Of course, the Supreme Court took a different route, which ultimately led us to Citizens United v. FEC, super PACs, unlimited secret money and a barely functional democracy that is hard to square with the fundamental principle of political equality. But that may about to change.
As an idea, political equality never went away. Just a few years after the Buckley decision, Judge J. Skelly Wright of the D.C. Circuit wrote an influential law review article asking if the First Amendment really was an obstacle to political equality, as the Supreme Court seemed to think. Over the years, academic research continued to develop the theory, as a sort of “jurisprudence in exile.” And new lenses, such as race, were brought to the analysis. Furthermore, in recent years, think tank analysis has brought into focus the practical consequences of political inequality for economic mobility and racial equity and how unrepresentative donor classes dominate politics and policy even in local races.
But as a legal argument, advocates tended to avoid political equality, given the composition of the Court.
The time has come to advance political equality in the courts. Our brief argues that political equality is a fundamental constitutional value and that the court should accept it as a compelling government interest or at the very least, even if the state is forced to defend its contribution limits on a “corruption” theory, the public’s democratic discourse should not be so limited. Put simply, political equality is a first-class constitutional value and the people should not be chided for stating what the Founders held self-evident, nor for stating in a voter pamphlet what the author of the First Amendment wrote in the canonical “voter pamphlet” for the Constitution itself.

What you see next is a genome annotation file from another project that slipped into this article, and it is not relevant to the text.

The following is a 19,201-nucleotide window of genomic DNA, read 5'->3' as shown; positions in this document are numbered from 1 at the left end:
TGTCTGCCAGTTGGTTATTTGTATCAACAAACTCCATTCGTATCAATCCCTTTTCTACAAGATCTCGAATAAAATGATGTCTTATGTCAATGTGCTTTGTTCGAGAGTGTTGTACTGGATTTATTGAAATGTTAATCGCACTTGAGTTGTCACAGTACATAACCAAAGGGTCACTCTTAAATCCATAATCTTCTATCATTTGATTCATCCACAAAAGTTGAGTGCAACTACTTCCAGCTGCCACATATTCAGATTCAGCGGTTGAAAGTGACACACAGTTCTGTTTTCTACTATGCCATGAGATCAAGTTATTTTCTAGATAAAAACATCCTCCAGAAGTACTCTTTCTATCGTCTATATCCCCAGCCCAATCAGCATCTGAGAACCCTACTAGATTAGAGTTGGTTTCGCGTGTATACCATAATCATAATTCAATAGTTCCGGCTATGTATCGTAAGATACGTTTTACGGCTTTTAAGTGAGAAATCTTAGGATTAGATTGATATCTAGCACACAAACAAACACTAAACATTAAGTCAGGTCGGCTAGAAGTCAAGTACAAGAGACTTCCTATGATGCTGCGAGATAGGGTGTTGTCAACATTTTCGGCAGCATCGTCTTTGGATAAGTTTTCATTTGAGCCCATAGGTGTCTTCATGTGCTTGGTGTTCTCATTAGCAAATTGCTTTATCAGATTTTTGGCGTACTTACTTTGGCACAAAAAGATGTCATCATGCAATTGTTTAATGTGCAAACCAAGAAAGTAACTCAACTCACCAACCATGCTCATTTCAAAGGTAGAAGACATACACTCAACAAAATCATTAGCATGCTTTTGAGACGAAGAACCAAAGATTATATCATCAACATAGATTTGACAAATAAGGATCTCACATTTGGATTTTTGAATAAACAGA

Our brief also argues that the political contribution system, if unchecked, empowers a “donor class” that is disproportionately wealthy, white, older and male. This donor class conducts an unofficial but very real “wealth primary” that filters out candidates from serious contention who are neither themselves wealthy nor appeal to wealthy funders. This has especially harsh effects on people of color, women and young people, who have less access to these donor networks. In Montana, for example, where the Native American poverty rate is more than double the state average, Native American candidates (who face other barriers to running for office as well) have a harder time fundraising. This exclusion from private, informal meetings or networks of donors may even constitute “the exclusion of members of the minority group from candidate slating processes,” a factor in ascertaining Voting Rights Act violations. Interestingly, Montana simultaneously has the highest percentage of Native American representation in state office and one of the lowest statewide campaign contribution limits.
For 40 years, the Supreme Court has looked askance at political equality as a public interest in limiting the influence of big money in politics, even as empirical research has demonstrated how political inequality harms democracy. That may be ready to change. We are excited to put the political equality argument into the courts and present the issue for potential Supreme Court consideration.